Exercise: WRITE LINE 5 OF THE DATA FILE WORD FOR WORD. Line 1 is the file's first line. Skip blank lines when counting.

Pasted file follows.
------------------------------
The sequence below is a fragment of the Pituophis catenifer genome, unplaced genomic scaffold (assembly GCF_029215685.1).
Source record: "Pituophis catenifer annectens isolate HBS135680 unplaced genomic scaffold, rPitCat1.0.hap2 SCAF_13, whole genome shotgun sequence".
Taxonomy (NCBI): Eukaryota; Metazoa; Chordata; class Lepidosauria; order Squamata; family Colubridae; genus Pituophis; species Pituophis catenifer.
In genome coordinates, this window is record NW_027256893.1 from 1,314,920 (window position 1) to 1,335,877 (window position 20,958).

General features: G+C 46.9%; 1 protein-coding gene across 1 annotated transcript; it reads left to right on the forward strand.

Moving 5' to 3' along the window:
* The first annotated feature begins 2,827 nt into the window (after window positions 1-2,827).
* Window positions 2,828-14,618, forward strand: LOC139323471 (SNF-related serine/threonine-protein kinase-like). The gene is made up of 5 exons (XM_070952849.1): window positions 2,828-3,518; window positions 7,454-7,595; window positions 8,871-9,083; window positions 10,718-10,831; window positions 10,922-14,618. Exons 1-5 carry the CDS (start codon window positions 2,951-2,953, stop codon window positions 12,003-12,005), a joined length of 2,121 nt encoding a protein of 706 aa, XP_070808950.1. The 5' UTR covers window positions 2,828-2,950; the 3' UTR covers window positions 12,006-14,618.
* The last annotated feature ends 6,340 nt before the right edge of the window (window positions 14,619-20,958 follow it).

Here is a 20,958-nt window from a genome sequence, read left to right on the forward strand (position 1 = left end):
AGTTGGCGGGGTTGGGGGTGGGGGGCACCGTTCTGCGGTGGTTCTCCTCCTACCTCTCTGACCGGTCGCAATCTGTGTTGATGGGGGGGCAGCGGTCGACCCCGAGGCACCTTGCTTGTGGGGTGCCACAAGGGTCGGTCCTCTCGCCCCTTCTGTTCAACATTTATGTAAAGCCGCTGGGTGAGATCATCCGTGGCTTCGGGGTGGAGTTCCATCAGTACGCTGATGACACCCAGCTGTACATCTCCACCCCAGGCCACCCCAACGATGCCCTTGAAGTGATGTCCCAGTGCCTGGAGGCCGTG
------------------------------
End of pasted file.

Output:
General features: G+C 46.9%; 1 protein-coding gene across 1 annotated transcript; it reads left to right on the forward strand.